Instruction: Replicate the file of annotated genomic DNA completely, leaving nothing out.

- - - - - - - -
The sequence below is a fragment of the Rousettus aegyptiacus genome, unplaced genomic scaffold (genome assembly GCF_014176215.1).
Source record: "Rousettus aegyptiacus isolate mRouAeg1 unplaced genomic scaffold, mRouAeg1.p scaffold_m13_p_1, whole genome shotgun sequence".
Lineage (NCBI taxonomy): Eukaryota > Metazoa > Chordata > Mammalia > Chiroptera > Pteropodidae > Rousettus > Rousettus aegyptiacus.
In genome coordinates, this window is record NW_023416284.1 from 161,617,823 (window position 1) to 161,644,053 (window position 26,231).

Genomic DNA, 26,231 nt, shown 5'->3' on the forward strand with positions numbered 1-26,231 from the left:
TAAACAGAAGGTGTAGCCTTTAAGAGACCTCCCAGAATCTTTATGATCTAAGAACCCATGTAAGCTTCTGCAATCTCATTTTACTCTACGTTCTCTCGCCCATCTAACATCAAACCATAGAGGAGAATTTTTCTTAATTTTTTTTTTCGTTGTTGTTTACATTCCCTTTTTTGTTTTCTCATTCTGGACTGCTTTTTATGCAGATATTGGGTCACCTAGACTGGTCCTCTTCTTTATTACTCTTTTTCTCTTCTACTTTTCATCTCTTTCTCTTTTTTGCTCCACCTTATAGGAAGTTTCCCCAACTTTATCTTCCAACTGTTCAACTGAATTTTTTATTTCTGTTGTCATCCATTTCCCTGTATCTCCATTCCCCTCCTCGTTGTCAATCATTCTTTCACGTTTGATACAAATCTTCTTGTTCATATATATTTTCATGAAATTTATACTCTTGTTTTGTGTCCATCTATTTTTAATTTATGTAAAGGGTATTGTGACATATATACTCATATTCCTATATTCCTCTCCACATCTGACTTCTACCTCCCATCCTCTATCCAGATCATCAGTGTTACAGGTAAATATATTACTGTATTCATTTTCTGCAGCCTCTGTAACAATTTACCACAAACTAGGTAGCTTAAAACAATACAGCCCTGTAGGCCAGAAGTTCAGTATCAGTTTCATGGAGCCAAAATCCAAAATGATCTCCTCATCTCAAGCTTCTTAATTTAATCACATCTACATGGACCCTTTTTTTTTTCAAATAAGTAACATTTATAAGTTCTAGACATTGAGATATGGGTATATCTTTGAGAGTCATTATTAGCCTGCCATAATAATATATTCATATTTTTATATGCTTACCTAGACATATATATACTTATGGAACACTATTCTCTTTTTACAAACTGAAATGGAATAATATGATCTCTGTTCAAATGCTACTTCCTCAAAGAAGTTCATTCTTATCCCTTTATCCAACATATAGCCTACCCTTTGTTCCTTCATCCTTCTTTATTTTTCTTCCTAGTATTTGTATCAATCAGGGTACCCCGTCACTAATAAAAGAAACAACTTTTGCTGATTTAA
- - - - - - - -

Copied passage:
The sequence below is a fragment of the Rousettus aegyptiacus genome, unplaced genomic scaffold (genome assembly GCF_014176215.1).
Source record: "Rousettus aegyptiacus isolate mRouAeg1 unplaced genomic scaffold, mRouAeg1.p scaffold_m13_p_1, whole genome shotgun sequence".
Lineage (NCBI taxonomy): Eukaryota > Metazoa > Chordata > Mammalia > Chiroptera > Pteropodidae > Rousettus > Rousettus aegyptiacus.
In genome coordinates, this window is record NW_023416284.1 from 161,617,823 (window position 1) to 161,644,053 (window position 26,231).

Genomic DNA, 26,231 nt, shown 5'->3' on the forward strand with positions numbered 1-26,231 from the left:
TAAACAGAAGGTGTAGCCTTTAAGAGACCTCCCAGAATCTTTATGATCTAAGAACCCATGTAAGCTTCTGCAATCTCATTTTACTCTACGTTCTCTCGCCCATCTAACATCAAACCATAGAGGAGAATTTTTCTTAATTTTTTTTTTCGTTGTTGTTTACATTCCCTTTTTTGTTTTCTCATTCTGGACTGCTTTTTATGCAGATATTGGGTCACCTAGACTGGTCCTCTTCTTTATTACTCTTTTTCTCTTCTACTTTTCATCTCTTTCTCTTTTTTGCTCCACCTTATAGGAAGTTTCCCCAACTTTATCTTCCAACTGTTCAACTGAATTTTTTATTTCTGTTGTCATCCATTTCCCTGTATCTCCATTCCCCTCCTCGTTGTCAATCATTCTTTCACGTTTGATACAAATCTTCTTGTTCATATATATTTTCATGAAATTTATACTCTTGTTTTGTGTCCATCTATTTTTAATTTATGTAAAGGGTATTGTGACATATATACTCATATTCCTATATTCCTCTCCACATCTGACTTCTACCTCCCATCCTCTATCCAGATCATCAGTGTTACAGGTAAATATATTACTGTATTCATTTTCTGCAGCCTCTGTAACAATTTACCACAAACTAGGTAGCTTAAAACAATACAGCCCTGTAGGCCAGAAGTTCAGTATCAGTTTCATGGAGCCAAAATCCAAAATGATCTCCTCATCTCAAGCTTCTTAATTTAATCACATCTACATGGACCCTTTTTTTTTTCAAATAAGTAACATTTATAAGTTCTAGACATTGAGATATGGGTATATCTTTGAGAGTCATTATTAGCCTGCCATAATAATATATTCATATTTTTATATGCTTACCTAGACATATATATACTTATGGAACACTATTCTCTTTTTACAAACTGAAATGGAATAATATGATCTCTGTTCAAATGCTACTTCCTCAAAGAAGTTCATTCTTATCCCTTTATCCAACATATAGCCTACCCTTTGTTCCTTCATCCTTCTTTATTTTTCTTCCTAGTATTTGTATCAATCAGGGTACCCCGTCACTAATAAAAGAAACAACTTTTGCTGATTTAA